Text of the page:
Moscow's official reactions to Brexit will likely be marked by diplomacy, but secretly, the Kremlin is rejoicing: Its risky gamble has paid off the first time, writes DW's Ingo Mannteufel.
UKIP's Nigel Farage and other prominent euroskeptics in EU, such as Geert Wilders in The Netherlands, or France's Marine Le Pen, are not the only winners of the Brexit decision. Russian President Vladimir Putin also benefits from the Brexit referendum.
However, it is unlikely that Putin will express this stance. He places far too much value on presenting himself as an international statesman who responds with moderate, diplomatic words. But schadenfreude and crocodile tears clearly dominate the tone in the Kremlin-controlled media channels, as Russian state media has been long propagating the negative image of a decaying European Union.
Putin's international populist hymn
Britain's desire to leave the European Union reminds many Russians of the collapse of the Soviet Union. The Brexit decision is undoubtedly a historic turning point. But it will not result in a total collapse of state and economic order, as seen after the dissolution of the Soviet Union. This reality is being withheld from Russian television viewers, as Kremlin propagandists will prefer to tell tales about the oh-so-broken Europe. That way, the Russian population can be distracted from its own domestic crisis and Russia's ruling elite can cement its power monopoly.
Russian politics cannot be seen as the cause of rising populist sentiments in Europe or the USA – if one thinks of Donald Trump supporters. The reasons can be found in an assortment of demographic, political and socio-economic factors. Nonetheless, in recent years, the Kremlin has distinctively increased its support for populist and euroskeptic groups, be it in the form of a loan to Marine Le Pen's National Front from a Russian-Czech bank or in the form of extremely benevolent media coverage by Russia's international state broadcaster of Nigel Farage's UK independence Party or the Scottish independence movement in 2014.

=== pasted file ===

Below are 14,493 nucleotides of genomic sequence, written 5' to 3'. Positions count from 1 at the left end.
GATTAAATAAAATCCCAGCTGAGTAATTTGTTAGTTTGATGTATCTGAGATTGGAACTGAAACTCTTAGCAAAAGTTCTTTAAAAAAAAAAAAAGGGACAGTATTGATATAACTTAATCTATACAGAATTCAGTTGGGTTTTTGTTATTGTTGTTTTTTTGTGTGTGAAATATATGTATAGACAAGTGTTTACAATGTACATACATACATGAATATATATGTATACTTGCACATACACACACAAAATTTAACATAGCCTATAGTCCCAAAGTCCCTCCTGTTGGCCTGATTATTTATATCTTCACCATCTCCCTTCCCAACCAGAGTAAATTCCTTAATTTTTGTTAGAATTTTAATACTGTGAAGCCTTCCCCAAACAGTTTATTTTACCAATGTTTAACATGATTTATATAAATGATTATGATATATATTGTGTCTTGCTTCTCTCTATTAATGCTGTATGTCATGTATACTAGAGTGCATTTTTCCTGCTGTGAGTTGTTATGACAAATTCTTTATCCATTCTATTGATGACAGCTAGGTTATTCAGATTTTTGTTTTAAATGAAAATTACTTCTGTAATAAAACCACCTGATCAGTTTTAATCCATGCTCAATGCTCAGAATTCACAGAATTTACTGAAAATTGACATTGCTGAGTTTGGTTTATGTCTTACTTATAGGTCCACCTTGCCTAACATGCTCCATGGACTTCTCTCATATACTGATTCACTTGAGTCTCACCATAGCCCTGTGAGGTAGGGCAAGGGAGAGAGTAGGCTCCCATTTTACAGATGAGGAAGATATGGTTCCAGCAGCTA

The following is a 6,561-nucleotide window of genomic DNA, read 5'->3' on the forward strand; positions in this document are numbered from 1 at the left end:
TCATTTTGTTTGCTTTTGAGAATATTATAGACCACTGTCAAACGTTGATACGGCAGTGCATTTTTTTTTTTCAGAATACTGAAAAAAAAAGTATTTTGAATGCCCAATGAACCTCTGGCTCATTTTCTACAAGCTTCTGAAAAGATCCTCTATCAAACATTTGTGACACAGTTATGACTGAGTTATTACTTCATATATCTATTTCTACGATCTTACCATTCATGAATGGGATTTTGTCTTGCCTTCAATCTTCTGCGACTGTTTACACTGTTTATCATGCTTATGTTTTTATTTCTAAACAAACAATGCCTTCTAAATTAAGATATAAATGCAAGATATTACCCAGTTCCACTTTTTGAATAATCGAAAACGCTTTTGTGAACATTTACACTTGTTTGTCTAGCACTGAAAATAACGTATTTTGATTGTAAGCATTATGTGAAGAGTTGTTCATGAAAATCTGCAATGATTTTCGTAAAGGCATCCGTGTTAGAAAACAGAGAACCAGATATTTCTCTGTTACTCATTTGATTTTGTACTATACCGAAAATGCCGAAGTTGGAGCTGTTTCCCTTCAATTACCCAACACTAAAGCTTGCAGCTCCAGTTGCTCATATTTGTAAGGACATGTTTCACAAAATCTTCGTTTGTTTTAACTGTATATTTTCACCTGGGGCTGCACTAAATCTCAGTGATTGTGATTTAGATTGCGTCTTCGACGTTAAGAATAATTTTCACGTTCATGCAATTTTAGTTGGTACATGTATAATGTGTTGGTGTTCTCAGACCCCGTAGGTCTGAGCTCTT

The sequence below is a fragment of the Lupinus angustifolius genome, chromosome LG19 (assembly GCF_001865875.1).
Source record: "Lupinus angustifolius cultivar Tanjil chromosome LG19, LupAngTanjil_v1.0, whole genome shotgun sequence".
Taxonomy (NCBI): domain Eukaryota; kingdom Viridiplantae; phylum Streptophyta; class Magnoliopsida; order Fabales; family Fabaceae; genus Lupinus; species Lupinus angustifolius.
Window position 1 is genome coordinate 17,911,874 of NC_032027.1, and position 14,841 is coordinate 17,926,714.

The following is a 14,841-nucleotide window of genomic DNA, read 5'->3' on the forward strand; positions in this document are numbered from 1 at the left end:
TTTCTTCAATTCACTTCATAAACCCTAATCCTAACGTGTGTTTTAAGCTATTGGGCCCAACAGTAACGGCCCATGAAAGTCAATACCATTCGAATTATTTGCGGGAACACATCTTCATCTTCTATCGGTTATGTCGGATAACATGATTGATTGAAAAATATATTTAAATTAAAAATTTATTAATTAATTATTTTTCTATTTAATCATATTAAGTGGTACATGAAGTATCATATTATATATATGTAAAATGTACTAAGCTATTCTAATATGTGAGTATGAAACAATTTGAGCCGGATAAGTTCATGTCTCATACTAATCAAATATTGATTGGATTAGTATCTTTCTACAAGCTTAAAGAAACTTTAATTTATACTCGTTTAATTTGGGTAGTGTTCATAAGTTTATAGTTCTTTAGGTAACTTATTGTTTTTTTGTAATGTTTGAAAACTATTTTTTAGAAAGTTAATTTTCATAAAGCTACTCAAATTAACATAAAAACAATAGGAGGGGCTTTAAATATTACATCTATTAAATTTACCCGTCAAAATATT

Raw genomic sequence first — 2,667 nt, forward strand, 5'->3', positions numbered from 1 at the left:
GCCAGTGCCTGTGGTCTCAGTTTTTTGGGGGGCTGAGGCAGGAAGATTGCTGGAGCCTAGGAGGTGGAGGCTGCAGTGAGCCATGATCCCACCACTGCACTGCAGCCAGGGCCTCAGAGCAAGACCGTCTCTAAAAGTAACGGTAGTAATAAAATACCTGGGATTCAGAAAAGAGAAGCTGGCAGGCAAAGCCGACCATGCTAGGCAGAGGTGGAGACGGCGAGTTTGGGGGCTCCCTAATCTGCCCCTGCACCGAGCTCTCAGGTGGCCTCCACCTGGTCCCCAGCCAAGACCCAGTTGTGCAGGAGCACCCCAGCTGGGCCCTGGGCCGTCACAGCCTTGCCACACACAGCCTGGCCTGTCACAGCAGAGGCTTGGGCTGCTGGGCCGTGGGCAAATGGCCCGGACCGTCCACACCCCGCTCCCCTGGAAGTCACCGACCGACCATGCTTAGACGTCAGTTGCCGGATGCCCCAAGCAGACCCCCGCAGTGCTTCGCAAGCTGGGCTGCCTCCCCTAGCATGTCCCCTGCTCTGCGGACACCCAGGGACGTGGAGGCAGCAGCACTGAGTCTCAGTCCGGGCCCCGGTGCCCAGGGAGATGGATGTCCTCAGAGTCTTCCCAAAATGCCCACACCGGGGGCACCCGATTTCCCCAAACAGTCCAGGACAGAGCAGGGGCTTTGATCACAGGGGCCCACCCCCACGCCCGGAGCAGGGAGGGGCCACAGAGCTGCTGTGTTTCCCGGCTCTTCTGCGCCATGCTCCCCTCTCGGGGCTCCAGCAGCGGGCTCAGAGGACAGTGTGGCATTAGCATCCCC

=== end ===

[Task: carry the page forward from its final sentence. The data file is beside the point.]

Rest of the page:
Europe's stability and capability to act are undermined by the reinforcement of populist tendencies in Europe – mostly right-wing movements, but also left-wing ones as well. The reasoning behind this is that growing discord in Europe can create opportunities for Russia to attain better results in negotiations with the EU, especially with regard to Russia's present hopes of loosened European sanctions.
Maximum target in foreign policy met
The Brexit decision actually indicates that Russian foreign policy has reached its highest goal: In the coming years, the EU will focus on itself. EU enlargements are currently no longer conceivable. The bad news for all Ukrainians, Moldovans and Georgians today is that EU enlargement embracing post-Soviet states or Balkan States has now been delayed to a faraway time in the future. And even swift visa waiver approval for Ukraine and Georgia is still hard to imagine.
The prospect of Ukraine, Moldova and Georgia joining the EU has been destroyed until further notice. Indirectly, it means that these countries will be pushed back into Russia's historic sphere of influence, even though no one in the European Union would openly admit it. And so, Russia's President Putin is clearly one of the Brexit winners.
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